Selling Without Pressure, my article for the July/August edition of Skin Deep Magazine, made the cover! The art of sales is a fascinating one. My audience and intent is to help educate the spa and salon owner, manager, or technician. Here is an excerpt:
“The spa is one of the few places where a person can escape and relax, away from today’s constant bombardment of advertising—a place where it’s all about the client’s needs and desires. Sales practices need to be handled in a way that feels compatible with the esthetician’s identity as a professional healing arts practitioner who considers and respects the customer.”
The ideas I present in this article are not limited to my industry however. An inspiration for the piece was Sharon Drew Morgen, author of Selling With Integrity (Berkley Books, 1999), she teaches a system that uses helpful and facilitative communications in place of the traditional sales tendency to push, convince, persuade, and influence. The process of selling, in and of itself, is irrelevant. According to Morgen, effective communication is all about helping clients discover a solution so that they can organize their own buying decision.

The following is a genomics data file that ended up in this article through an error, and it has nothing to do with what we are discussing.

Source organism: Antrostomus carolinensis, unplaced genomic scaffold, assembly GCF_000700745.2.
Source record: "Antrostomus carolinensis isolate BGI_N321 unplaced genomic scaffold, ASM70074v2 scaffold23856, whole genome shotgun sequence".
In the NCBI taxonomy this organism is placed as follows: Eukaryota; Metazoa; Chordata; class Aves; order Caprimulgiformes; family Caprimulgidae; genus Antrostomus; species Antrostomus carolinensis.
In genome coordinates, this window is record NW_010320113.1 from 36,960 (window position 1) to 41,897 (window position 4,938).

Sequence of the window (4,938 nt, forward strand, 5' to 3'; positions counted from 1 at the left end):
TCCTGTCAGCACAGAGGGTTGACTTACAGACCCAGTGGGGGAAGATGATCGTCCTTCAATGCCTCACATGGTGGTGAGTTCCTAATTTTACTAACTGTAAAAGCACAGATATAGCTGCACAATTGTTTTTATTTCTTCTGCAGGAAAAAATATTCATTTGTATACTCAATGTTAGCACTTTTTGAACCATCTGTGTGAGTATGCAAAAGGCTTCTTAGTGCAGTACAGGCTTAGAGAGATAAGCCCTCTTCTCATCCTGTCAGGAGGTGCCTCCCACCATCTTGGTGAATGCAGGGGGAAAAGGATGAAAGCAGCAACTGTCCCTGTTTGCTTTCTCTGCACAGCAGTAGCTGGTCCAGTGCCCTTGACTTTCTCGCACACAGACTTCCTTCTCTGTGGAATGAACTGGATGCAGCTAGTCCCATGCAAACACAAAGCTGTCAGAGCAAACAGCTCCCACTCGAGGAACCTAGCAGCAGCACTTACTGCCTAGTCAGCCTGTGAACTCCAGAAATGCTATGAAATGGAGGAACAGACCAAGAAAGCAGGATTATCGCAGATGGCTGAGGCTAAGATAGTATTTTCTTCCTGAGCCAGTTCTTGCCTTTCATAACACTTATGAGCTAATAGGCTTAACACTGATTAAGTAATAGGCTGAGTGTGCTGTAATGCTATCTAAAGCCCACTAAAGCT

The average consumer needs answers, choices, and results before she can comfortably accept a professional’s recommendations. She may decide not to buy, no matter what you do. But if she does buy, she will buy when she has reached a clear understanding that what you’re offering fits her needs. The only way to ascertain her readiness, or her need for your solution, is to ask questions.
The other day I was in a salon asking about a jewelry display piece. The clerk went off on a spiel of how awesome the jewelry line was (which was probably true), but he completely missed a “relational moment” with a customer and went right into his sales-shtick. I was completely uninterested in the retail offering and just wanted to know about the display. Hmm, pretty sure I’ve done this to people too.
In the end, I know that customers aren’t just showing up so that I have the opportunity to sell. However tempting “my own agenda” is, I’ve come to believe that serving my guests – and understanding their needs and desires is the one-and-only reason for being in business.
Feel free to contact me at email@example.com if you have any questions or comments.
See you at the spa!